We can find all (Haskell) libraries linked against the final executable with:

strings "$(which yeganesh)" | rg '-lHS([A-Aa-z-]+\d+(.\d)*)' -r'$1' --only-matching

which gives:

xdg-basedir-0.2.2 strict-0.4.0.1 these-1.1.1.1 hashable-1.4.0.2 text-1.2.5.0 binary-0.8.9.0 assoc-1.0.2 bifunctors-5.5.1 th-abstraction-0.4.3.0 comonad-5.0.8 transformers-compat-0.7.1 indexed-traversable-0.1.2 distributive-0.6.2.1 tagged-0.8.6.1 transformers-0.5.6.2 template-haskell-2.1 pretty-1.1.3.6 ghc-boot-th-9.2.1 base-orphans-0.8.6 process-1.6.1 directory-1.3.6.2 unix-2.7.2.2 bytestring-0.1 time-1.1 filepath-1.4.2.1 containers-0.6.5.1 deepseq-1.4.6.0 array-0.5.4.0 base-4.1 ghc-bignum-1.2 ghc-prim-0.8.0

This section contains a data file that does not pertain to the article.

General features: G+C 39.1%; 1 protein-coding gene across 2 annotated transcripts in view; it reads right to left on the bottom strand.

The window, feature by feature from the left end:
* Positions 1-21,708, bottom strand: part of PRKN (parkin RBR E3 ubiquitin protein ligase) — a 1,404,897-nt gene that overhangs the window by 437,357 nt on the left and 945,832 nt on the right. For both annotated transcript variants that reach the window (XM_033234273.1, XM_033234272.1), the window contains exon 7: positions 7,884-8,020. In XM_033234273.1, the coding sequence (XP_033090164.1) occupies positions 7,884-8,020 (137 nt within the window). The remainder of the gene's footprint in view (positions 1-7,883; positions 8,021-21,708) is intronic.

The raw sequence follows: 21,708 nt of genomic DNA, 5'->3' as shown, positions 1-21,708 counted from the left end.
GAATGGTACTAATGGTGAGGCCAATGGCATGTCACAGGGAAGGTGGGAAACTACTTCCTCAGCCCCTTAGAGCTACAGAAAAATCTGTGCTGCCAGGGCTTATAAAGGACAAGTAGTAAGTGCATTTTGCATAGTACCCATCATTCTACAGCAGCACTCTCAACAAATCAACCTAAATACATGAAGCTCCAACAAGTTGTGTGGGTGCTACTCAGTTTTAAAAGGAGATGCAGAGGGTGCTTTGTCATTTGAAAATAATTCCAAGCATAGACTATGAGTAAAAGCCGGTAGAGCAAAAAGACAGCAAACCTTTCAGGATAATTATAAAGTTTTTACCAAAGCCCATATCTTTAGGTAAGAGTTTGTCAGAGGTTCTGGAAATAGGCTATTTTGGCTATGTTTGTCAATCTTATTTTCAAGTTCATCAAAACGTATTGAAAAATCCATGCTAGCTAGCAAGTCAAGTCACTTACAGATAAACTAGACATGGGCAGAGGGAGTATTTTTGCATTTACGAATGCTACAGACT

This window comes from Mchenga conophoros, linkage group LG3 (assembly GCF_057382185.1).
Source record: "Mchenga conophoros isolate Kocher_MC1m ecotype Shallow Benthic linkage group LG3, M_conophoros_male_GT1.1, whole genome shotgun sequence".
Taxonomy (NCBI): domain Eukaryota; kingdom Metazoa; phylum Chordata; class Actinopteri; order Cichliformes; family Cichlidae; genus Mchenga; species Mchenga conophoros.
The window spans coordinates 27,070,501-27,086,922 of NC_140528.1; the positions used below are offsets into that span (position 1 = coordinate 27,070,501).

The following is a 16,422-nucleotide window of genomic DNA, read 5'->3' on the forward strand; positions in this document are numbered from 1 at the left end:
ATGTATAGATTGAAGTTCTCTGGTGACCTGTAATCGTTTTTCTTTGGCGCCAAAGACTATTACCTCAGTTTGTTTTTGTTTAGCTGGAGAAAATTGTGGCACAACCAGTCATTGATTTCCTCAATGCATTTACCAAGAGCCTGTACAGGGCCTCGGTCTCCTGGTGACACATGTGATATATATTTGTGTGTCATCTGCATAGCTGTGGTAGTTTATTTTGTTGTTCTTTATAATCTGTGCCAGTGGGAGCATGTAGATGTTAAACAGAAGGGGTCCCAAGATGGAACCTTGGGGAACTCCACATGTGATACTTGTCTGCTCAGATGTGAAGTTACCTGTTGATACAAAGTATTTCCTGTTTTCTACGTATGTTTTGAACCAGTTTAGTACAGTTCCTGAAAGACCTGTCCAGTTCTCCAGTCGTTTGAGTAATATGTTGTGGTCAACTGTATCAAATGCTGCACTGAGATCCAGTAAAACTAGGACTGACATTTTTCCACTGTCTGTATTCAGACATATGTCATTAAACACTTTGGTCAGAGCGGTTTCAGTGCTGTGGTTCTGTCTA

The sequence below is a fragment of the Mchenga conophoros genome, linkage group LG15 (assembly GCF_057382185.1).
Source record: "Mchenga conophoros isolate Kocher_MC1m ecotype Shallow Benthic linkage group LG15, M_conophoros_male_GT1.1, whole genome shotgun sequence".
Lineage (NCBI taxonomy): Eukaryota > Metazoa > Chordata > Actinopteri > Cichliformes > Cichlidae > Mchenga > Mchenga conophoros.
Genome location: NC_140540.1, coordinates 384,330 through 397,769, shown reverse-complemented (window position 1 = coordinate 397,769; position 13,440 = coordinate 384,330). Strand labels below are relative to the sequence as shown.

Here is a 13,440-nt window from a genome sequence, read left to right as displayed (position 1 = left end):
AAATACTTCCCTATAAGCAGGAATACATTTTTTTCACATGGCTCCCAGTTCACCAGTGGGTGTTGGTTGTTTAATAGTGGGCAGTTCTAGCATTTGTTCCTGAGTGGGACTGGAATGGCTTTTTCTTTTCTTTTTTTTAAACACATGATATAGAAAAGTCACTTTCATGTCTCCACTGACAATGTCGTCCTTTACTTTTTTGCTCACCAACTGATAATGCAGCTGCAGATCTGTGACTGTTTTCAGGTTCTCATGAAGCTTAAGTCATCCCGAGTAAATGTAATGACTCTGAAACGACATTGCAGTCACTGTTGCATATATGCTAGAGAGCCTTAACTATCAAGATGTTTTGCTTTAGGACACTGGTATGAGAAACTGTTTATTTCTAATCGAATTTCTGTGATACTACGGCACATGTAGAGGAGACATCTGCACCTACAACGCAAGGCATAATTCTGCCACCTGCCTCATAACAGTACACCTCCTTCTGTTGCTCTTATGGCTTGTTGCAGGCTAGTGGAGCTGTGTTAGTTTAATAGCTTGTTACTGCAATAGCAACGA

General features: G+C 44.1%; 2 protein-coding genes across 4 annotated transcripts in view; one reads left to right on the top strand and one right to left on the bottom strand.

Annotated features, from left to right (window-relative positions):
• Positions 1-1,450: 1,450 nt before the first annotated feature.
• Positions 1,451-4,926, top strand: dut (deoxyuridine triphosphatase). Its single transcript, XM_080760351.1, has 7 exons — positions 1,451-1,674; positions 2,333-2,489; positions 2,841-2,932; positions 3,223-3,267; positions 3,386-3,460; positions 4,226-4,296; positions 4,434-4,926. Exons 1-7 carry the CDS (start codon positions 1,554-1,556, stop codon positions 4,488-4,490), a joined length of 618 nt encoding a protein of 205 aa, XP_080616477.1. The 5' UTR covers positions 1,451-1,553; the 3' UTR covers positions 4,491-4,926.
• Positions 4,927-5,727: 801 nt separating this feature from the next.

To find what is actually used, we can use Jacinda, viz.

strings $(which yeganesh) | ja '[x ~* 1 /(^[A-Za-z][A-Za-z0-9-]*-\d+(.\d+)*)-[0-9a-f]{64}$/]:? $0'

which gives:

xdg-basedir-0.2.2 strict-0.4.0.1

Now, the latter does not account for base libraries, but in any case one can see that there are a great many libraries which have to be present at compile time in order for the whole thing to build but which have no effect on the final artifact:

these-1.1.1.1 hashable-1.4.0.2 binary-0.8.9.0 assoc-1.0.2 bifunctors-5.5.1 th-abstraction-0.4.3.0 comonad-5.0.8 transformers-compat-0.7.1 indexed-traversable-0.1.2 distributive-0.6.2.1 tagged-0.8.6.1 transformers-0.5.6.2 pretty-1.1.3.6 base-orphans-0.8.6 time-1.1 filepath-1.4.2.1

These are provided to avoid orphan instances. The question of where to put instances has been around awhile in the Haskell world (it affects libraries, packaging, builds) but the above attests to how stark it is. Compiling code for these instances and installing them is wasteful and the whole ecosystem is unnecessarily brittle.